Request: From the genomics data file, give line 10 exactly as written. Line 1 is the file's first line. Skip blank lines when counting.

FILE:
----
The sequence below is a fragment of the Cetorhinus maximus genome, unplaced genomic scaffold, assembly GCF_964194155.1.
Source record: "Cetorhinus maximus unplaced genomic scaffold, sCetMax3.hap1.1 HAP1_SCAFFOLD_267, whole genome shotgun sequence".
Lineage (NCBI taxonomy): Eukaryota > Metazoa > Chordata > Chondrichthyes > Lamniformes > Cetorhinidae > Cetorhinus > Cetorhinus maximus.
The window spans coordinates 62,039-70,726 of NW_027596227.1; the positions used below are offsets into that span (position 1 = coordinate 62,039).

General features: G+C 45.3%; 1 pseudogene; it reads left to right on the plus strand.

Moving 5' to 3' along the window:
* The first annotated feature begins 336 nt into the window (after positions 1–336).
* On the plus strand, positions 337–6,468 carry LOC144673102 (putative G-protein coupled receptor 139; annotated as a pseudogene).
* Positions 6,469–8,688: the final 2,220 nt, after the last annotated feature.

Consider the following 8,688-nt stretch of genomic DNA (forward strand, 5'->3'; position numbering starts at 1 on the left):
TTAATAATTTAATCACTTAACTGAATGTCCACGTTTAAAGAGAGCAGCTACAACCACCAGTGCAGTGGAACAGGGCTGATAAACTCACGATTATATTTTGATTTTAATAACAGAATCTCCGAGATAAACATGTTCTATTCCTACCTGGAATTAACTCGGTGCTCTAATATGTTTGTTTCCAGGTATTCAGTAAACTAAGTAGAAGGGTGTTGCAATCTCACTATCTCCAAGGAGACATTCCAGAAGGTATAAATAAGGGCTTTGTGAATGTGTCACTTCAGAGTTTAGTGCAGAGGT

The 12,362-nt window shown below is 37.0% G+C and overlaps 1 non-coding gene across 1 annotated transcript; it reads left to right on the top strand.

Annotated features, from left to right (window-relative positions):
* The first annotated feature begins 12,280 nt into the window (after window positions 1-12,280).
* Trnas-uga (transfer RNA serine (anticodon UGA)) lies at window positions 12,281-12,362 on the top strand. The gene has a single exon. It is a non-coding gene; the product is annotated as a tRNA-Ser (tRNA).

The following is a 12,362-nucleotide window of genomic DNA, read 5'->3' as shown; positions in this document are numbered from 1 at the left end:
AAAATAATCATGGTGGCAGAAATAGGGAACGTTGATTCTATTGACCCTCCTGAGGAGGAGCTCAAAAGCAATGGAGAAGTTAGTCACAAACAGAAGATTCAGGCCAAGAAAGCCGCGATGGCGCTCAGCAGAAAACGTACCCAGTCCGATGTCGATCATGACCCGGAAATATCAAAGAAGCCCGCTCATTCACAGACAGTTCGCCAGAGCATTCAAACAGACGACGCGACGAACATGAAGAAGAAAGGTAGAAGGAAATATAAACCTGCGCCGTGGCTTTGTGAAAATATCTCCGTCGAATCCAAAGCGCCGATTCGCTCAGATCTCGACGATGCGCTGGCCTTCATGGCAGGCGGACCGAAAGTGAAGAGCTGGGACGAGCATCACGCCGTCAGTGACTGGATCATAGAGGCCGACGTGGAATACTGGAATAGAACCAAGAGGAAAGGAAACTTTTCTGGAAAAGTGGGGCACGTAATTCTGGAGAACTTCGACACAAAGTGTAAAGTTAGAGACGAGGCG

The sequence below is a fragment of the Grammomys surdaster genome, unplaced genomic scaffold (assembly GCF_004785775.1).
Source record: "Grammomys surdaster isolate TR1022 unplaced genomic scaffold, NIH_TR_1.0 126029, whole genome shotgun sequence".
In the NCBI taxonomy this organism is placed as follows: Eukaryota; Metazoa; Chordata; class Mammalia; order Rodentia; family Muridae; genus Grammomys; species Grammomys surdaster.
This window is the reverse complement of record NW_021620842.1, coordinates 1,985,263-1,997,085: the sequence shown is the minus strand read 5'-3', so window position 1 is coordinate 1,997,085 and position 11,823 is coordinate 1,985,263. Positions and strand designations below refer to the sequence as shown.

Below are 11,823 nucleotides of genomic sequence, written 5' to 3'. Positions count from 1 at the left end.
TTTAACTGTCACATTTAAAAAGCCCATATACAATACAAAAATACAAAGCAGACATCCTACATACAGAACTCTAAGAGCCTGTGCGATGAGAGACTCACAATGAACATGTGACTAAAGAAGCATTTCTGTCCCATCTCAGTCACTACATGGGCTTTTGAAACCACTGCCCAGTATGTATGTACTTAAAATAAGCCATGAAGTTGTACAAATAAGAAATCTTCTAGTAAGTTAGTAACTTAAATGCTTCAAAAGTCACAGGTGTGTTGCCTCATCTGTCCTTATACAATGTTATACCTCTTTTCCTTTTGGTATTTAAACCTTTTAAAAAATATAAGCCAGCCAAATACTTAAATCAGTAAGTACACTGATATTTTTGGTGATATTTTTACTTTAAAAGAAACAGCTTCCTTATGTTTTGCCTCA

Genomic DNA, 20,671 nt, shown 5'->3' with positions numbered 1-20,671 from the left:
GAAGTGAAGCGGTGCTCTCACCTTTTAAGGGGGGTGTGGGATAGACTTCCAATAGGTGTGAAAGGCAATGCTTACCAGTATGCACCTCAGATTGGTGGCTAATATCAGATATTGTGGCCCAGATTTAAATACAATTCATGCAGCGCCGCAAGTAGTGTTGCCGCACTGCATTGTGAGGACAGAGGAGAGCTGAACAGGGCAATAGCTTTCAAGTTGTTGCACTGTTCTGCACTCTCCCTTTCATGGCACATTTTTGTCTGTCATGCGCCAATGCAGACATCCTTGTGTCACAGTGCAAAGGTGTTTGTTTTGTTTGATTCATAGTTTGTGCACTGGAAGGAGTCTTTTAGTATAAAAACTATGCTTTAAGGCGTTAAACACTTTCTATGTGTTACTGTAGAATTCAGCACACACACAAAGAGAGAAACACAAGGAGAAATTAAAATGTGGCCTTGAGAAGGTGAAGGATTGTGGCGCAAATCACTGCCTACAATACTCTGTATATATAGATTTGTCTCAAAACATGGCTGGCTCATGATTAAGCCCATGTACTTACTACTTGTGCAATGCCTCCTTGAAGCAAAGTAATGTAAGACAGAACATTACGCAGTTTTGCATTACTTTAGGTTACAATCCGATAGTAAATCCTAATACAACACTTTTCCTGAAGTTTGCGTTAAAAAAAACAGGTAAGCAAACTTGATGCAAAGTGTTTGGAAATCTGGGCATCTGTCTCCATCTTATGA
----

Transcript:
Consider the following 8,688-nt stretch of genomic DNA (forward strand, 5'->3'; position numbering starts at 1 on the left):